Running a law firm has its challenges, especially when you have additional roles to manage such as being a mum, a wife and doing charitable work to benefit your community.

There are probably hundreds of women across the country who have such lifestyles and are managing perfectly well. So, what makes our September cover feature Sarah Khan Bashir so special you ask?

There are many reasons. She has an MBE for a start, is Managing Partner of Bradford law firm, SKB Law and has spent more than 20 years in the legal industry specifically advocating for women’s rights and for members of the society who are vulnerable and may not be aware of their rights.

To add more to her cap, the successful mother of three recently won the coveted Community Contribution Award at the 2019 Bradford Business Awards and is the only solicitor in Yorkshire who was shortlisted earlier this year as Woman Solicitor of the Year in the Law Society Excellence Awards 2019. The Awards showcase the best of the profession, with this year’s awards claiming to have received a record number of nominations. Winners will be announced at a ceremony in London tomorrow.

Both awards recognise Sarah’s role in transforming SKB Law into a modern legal practice, combining professional legal services with social impact.

This is what sets Sarah apart from others, her commitment to improving the lives of her clients and the wider community. Sarah attributes her professional success to an excellent level of customer service. She believes that “customer service is where SKB Law really excels,” stating “family law is one of the most challenging areas of law.”

“We offer every client a free 30-minute consultation in a trusted space, so they can discuss any issues such as divorce, children or financial matters. Not only that as a firm we want to give back to the community by helping more young people and women to enter the legal profession.” She told Asian Sunday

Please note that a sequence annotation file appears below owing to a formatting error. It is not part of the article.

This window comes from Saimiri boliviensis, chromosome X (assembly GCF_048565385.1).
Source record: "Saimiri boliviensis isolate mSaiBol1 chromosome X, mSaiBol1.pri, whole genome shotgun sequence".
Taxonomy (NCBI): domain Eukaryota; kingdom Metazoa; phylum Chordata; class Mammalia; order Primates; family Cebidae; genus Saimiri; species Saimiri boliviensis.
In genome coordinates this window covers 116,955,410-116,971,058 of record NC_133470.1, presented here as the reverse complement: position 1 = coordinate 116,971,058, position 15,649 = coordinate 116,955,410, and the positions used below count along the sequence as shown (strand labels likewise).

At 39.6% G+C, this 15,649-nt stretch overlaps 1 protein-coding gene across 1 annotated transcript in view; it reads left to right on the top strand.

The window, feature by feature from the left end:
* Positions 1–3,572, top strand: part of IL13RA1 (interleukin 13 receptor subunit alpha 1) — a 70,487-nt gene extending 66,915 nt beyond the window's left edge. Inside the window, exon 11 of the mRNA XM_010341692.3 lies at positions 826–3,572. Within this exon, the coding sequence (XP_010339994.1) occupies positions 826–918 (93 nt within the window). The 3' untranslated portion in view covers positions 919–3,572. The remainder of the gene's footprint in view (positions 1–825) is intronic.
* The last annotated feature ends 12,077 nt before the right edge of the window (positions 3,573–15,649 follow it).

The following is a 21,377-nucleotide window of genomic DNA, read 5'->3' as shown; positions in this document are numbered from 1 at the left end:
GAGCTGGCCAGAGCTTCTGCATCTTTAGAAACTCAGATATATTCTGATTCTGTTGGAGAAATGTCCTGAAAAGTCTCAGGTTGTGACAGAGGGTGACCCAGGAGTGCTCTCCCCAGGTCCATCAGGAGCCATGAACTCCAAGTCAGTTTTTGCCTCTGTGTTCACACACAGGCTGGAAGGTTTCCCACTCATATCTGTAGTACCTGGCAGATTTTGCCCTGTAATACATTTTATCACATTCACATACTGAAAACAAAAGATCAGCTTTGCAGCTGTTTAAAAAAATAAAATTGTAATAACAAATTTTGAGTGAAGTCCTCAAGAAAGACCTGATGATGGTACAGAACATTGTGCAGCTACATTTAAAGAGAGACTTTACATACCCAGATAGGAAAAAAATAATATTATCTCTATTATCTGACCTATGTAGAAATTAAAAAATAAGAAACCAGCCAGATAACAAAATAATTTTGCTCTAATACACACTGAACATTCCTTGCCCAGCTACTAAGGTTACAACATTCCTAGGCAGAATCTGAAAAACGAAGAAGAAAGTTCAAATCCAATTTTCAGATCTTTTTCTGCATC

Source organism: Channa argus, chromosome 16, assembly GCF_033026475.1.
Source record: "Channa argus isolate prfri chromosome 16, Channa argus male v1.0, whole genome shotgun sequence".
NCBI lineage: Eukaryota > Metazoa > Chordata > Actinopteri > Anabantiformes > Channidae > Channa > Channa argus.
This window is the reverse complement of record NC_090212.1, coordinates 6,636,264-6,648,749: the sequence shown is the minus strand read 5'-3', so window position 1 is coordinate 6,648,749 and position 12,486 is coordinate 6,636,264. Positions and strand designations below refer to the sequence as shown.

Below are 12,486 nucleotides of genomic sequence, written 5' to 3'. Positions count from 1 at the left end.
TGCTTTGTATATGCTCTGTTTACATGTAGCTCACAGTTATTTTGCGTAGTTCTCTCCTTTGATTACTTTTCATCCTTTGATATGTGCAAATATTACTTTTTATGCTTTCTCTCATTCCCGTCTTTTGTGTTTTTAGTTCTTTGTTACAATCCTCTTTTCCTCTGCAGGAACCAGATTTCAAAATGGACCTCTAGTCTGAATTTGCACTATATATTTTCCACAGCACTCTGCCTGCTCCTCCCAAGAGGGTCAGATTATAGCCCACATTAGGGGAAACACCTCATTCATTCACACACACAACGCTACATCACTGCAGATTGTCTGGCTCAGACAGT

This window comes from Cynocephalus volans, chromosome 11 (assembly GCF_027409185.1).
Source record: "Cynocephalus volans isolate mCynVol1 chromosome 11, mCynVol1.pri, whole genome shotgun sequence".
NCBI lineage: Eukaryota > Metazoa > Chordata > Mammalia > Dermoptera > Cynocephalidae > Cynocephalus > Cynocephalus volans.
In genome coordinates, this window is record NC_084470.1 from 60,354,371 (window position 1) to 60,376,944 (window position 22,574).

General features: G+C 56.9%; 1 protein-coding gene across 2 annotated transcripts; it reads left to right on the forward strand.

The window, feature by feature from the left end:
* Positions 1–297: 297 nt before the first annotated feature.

With over 20 years’ experience as a solicitor, and spending twelve years mentoring young  people in schools for Mosaic a charity set up by Prince Charles, Sarah felt  it was time to set up her own initiative to help get young people ready for the workplace called The SKB Academy.

“Bradford is the youngest city. We have a sitting pipeline of talent, so I’ve created The Academy to try and develop programmes to help young people have the confidence to create opportunities for and to prepare them for employment” Sarah explained

Year 12 presentation at Dixons Academy by SKB Academy

Joining her on this journey is Mandip Sahota, who was working for Baroness Warsi Foundation when Sarah met her and within a month, they both created a programme called ‘The Unwritten Rules’

The duo now go into schools, where on day one they deliver a workshop which tackle interview skills, networking, presentation skills etc. On the second day the students are then invited to a partner business where they are interviewed to put to the test the skills they have been taught in the workshop.

The two and a half day sessions have so far seen companies such as BBC, ITV and the Yorkshire Building Society and Schofield Sweeney taking part in the process.

The Academy has already worked with schools like Dixons Academy group and the Bradford University Law Department.

Sarah says: “There are young people, who on their own admission tell me they were extremely concerned about being interviewed but by the end of the interviews they are doing high fives and exchanging email addresses with the interviewers.

“The programme is breaking down barriers that aren’t really acknowledged. Dismantling the fear of interviews or businesses that they may not have considered applying to before. We now want every business to have a duty to invest in young people”

There’s so much in the pipeline for Sarah’s law firm and The Academy, she said: “We have big plans! We want to help improve more lives. We’re already digitising our services with Clio, which will help us deliver even better customer service for our clients across the country. We’d like the Academy to offer more work placements, and support even more women and young people to enter the legal profession.”